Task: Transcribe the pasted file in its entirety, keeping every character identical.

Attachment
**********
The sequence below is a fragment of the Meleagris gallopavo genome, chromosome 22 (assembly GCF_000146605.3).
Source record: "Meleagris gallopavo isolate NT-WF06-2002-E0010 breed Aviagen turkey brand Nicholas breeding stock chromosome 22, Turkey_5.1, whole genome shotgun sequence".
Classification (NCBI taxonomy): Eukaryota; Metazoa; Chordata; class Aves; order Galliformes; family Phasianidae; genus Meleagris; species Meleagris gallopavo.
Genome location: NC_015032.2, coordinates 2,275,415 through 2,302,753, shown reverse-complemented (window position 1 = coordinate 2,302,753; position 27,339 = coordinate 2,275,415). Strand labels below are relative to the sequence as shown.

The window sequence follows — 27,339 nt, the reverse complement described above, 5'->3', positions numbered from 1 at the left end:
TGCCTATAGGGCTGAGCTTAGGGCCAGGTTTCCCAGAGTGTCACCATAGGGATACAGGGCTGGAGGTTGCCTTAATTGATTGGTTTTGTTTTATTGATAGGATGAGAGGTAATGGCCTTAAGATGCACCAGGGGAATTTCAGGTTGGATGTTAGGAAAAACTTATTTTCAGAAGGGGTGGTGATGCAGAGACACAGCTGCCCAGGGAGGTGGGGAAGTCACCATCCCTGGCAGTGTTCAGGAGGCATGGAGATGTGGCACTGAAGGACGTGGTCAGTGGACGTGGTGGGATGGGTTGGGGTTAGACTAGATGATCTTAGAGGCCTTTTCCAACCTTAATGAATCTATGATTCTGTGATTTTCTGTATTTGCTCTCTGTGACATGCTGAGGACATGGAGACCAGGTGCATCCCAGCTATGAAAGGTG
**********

The sequence below is a fragment of the Meleagris gallopavo genome, chromosome 22 (assembly GCF_000146605.3).
Source record: "Meleagris gallopavo isolate NT-WF06-2002-E0010 breed Aviagen turkey brand Nicholas breeding stock chromosome 22, Turkey_5.1, whole genome shotgun sequence".
Classification (NCBI taxonomy): Eukaryota; Metazoa; Chordata; class Aves; order Galliformes; family Phasianidae; genus Meleagris; species Meleagris gallopavo.
Genome location: NC_015032.2, coordinates 2,275,415 through 2,302,753, shown reverse-complemented (window position 1 = coordinate 2,302,753; position 27,339 = coordinate 2,275,415). Strand labels below are relative to the sequence as shown.

The window sequence follows — 27,339 nt, the reverse complement described above, 5'->3', positions numbered from 1 at the left end:
TGCCTATAGGGCTGAGCTTAGGGCCAGGTTTCCCAGAGTGTCACCATAGGGATACAGGGCTGGAGGTTGCCTTAATTGATTGGTTTTGTTTTATTGATAGGATGAGAGGTAATGGCCTTAAGATGCACCAGGGGAATTTCAGGTTGGATGTTAGGAAAAACTTATTTTCAGAAGGGGTGGTGATGCAGAGACACAGCTGCCCAGGGAGGTGGGGAAGTCACCATCCCTGGCAGTGTTCAGGAGGCATGGAGATGTGGCACTGAAGGACGTGGTCAGTGGACGTGGTGGGATGGGTTGGGGTTAGACTAGATGATCTTAGAGGCCTTTTCCAACCTTAATGAATCTATGATTCTGTGATTTTCTGTATTTGCTCTCTGTGACATGCTGAGGACATGGAGACCAGGTGCATCCCAGCTATGAAAGGTG